NELDON: When small towns make big news

At this point, we have all more than likely seen Cassopolis — and more specifically, Diamond Lake — in national headlines this week.

Everyone from your local newspaper and television station to the New York Post and even the governor herself have highlighted the July 4 celebration at Diamond Lake Sandbar, which is now facing charges and being investigated by the Michigan Attorney General.

Many were disgusted by the news of a large amount of people crammed into the small sandbar, blatantly disregarding guidelines to social distance and wear face coverings to mitigate the spread of COVID-19. Many others were displeased that Diamond Lake received such attention, stating that many other communities were likely celebrating the holiday in similar fashion.

For the purposes of this column, I won’t belabor the point of whether the scrutiny the sandbar and those who attended the party are facing is justified.

I would, however, like to address a point I have seen made multiple times, that the media only picks on small towns when there is bad news to share.

Just as it is no fun to report bad news in our own town, it is no fun when our towns make national news for negative stories. In the time I have worked with Leader, the towns we cover have made national news over a stabbing on an Amtrak train, a carbon monoxide tragedy and multiple murders, among other stories. Every time, there is an odd pride that comes from seeing your hometown on such a large scale, typically accompanied by a sense of shame or frustration because the single event is not representative of the town itself.

But let’s not forget, our small towns have been put on the map for many positive reasons, both historically and recently.

Just this week, Buchanan was recognized as a finalist in Reader’s Digest’s “Nicest Places in America” contest. Later this month, Janel’s Industries, formerly in Cassopolis and currently in Dowagiac, will be recognized among the 50 Companies to Watch in Michigan.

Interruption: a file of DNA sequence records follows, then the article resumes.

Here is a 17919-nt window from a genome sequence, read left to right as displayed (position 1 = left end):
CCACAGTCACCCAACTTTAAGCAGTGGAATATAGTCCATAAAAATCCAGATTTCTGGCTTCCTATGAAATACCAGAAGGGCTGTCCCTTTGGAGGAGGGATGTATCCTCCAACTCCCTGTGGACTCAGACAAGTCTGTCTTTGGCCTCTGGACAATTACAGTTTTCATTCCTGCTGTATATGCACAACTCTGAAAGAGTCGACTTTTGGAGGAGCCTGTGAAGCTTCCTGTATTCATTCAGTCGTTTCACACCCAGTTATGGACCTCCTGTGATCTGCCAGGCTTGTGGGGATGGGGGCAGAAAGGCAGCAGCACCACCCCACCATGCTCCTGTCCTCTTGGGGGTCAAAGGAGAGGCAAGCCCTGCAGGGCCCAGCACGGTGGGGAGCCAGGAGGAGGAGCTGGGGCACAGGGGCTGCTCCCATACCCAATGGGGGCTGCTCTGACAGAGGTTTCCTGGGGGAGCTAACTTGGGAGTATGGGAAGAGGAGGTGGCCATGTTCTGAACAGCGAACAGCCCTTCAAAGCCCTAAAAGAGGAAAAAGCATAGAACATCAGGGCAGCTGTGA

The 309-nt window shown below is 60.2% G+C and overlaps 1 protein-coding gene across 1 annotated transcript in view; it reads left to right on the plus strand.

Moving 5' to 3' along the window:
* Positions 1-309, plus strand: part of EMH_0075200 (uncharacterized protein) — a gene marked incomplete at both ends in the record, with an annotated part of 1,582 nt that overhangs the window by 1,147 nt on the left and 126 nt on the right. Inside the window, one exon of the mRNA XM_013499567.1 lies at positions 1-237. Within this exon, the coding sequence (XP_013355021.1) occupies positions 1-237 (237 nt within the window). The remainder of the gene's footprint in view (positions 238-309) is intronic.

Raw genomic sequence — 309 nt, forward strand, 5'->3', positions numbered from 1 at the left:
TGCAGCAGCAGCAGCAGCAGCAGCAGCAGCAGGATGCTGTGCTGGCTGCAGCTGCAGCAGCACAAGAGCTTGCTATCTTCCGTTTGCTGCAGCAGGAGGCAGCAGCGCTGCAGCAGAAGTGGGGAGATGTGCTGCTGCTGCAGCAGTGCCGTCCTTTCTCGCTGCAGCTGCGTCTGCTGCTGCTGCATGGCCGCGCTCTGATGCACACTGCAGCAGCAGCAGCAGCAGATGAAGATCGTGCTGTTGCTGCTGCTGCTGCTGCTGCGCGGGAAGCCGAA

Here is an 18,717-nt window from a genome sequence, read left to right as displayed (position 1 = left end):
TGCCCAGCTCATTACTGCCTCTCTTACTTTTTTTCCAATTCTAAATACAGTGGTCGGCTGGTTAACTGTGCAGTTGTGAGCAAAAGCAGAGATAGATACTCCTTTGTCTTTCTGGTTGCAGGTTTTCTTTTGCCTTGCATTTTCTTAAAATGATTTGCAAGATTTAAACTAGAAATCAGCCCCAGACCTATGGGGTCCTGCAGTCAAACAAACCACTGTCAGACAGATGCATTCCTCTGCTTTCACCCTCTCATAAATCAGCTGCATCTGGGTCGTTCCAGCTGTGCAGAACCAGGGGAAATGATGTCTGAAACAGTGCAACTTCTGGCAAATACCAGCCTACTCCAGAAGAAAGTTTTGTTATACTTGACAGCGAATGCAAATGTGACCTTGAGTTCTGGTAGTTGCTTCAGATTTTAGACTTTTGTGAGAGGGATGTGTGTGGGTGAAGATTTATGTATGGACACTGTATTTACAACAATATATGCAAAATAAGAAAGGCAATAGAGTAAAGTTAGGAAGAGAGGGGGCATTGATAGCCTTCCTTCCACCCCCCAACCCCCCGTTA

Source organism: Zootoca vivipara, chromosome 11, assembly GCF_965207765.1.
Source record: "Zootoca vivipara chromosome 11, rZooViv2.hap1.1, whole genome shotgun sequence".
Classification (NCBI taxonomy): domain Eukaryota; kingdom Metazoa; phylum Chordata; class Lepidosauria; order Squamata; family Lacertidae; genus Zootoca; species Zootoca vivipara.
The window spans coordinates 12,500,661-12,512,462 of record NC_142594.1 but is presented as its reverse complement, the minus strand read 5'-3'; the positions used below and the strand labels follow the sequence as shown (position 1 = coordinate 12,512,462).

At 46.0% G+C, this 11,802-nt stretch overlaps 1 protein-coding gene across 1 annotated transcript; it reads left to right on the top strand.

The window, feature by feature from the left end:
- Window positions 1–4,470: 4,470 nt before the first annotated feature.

Niles was featured in the New York Times in 2017 for the Hunter Ice Festival. In 2015, Cassopolis made national news when openly gay United Methodist Pastor Benjamin Hutchison was terminated by the Methodist Church due to his sexual orientation and responded by marrying his longtime partner on the courthouse steps. I was honored to stand next to reporters from the Detroit Free Press, MLive and even CNN as we documented the historic event.    

No matter how small we feel our towns are, it is important to remember that each of our communities have claim to fame for positive reasons, whether for people who were raised here or for work we have done. Dowagiac is known nationally for Beckwith stoves, Heddon fishing lures, famous journalist Webb Miller and Olympian Chris Taylor. Cassopolis was home to Ed Lowe, the founder of kitty litter, and contained stops on the Underground Railroad. Niles was home to famous sports journalist Ring Lardner, was a second home for Muhammad Ali, and has long been lauded for its large community events, like the Apple Festival and Hunter Ice Festival.

Yes, it stings when the spotlight taints our region’s image, but every now and then, it shines a positive glow.

As we move forward from this recent national attention, it is important we remember that no matter how small our towns are, we have the power to make a big impact.

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